The most notable name on Finland’s roster may be its youngest. Forward Kaapo Kakko, 18, could be the No. 2 pick in the NHL Draft behind American Jack Hughes.

Finland became the first nation to win a world title without a player who finished the season on an NHL roster since at least 1993, not counting the 1995 and 2005 lockout years. The NHL didn’t participate in the Olympics until 1998.

Canada’s roster was headlined by Pittsburgh Penguins goalie Matt Murray, Nashville Predators forward Kyle Turris as captain and Philadelphia Flyers veteran forward Sean Couturier. But it lacked the superstars of recent years like Connor McDavid (2018), Claude Giroux (2017), Brad Marchand (2016) and Sidney Crosby (2015).

The Russians had stalwarts Alex OvechkinEvgeni Malkin and Ilya Kovalchuk but were blanked by Finland in the semifinals and ended up with bronze over the Czech Republic. They eliminated the Patrick Kane-captained Americans in the quarterfinals.

MORE: Great Britain gets first win at hockey worlds in 57 years

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U.S. diving roster for world championships finalized at nationals

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Collegians David Dinsmore and Brandon Loschiavo beat out Olympian Steele Johnson for the two U.S. men’s platform spots at July’s world championships.

Dinsmore, a rising Miami senior, had the highest cumulative score at the U.S. Championships in Indianapolis, while Loschiavo, a rising Purdue senior, was second while earning the national title with the top tally in Sunday’s final.

Johnson, coming back from two foot surgeries in the last eight months, ended up third, 41.95 points behind Loschiavo.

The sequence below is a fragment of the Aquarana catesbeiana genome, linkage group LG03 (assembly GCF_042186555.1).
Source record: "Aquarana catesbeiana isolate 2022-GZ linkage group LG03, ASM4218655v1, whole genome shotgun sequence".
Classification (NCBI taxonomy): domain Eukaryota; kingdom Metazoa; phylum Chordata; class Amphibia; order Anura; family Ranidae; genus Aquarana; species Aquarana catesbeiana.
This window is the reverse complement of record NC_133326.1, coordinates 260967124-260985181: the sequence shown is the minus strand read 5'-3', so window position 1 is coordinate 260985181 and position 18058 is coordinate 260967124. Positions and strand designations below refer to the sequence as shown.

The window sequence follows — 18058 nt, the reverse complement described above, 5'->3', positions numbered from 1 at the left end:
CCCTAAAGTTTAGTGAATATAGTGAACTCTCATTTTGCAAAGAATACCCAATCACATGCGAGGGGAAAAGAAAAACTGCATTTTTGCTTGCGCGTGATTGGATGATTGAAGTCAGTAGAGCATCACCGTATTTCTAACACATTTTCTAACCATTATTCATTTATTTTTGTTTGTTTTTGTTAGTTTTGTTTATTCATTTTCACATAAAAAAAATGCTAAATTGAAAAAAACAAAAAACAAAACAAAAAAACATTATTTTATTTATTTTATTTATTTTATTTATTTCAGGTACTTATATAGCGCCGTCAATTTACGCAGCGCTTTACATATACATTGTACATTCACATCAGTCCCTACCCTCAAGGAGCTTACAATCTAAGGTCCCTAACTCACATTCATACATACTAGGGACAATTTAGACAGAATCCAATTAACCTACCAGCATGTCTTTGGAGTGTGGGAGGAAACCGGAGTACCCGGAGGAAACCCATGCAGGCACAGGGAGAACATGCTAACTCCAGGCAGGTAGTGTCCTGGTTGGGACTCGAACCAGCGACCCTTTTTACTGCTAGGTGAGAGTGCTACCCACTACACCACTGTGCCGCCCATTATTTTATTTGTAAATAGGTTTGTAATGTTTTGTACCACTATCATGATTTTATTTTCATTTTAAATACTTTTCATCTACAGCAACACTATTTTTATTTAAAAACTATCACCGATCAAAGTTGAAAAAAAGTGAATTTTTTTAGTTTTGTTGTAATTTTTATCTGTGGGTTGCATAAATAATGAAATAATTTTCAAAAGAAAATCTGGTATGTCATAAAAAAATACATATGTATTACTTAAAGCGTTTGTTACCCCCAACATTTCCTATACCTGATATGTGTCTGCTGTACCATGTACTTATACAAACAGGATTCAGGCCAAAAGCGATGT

Johnson is still going to worlds in South Korea with former Purdue teammate Ben Bramley in the synchronized platform. Johnson is an Olympic silver medalist in that event with David Boudia, who left the platform for the springboard and won the national title on that event Saturday.

Also Sunday, Brooke Schultz and Sarah Bacon earned world spots in the women’s springboard, the one event this weekend without an Olympian in the field. Schultz won the previous world championships trials in 2017 and placed 25th at those worlds. Bacon, a rising Minnesota senior, is going to her first worlds.

Divers will compete at worlds for themselves but also to earn Olympic quota spots for the U.S.

U.S. roster for World Diving Championships
Women
Synchronized Springboard — Alison Gibson/Krysta Palmer
Synchronized Platform — Murphy Bromberg/Katrina Young (Olympian)
1m Springboard (Not an Olympic event) — Sarah Bacon, Maria Coburn
3m Springboard — Brooke Schultz, Sarah Bacon
Platform — Amy Cozad Magana (Olympian), Delaney Schnell

Men
Synchronized Springboard — Andrew Capobianco/MIchael Hixon (Olympian)
Synchronized Platform — Ben Bramley/Steele Johnson (Olympian)
1m Springboard (Not an Olympic event) — Briadam Herrera, Michael Hixon (Olympian)
3m Springboard — Michael Hixon (Olympian), David Boudia (Olympian)
Platform — David Dinsmore, Brandon Loschiavo

Mixed (Not Olympic events)
Synchronized Springboard — Briadam Herrera/Lauren Reedy
Synchronized Platform — Zach Cooper/Olivia Rosendahl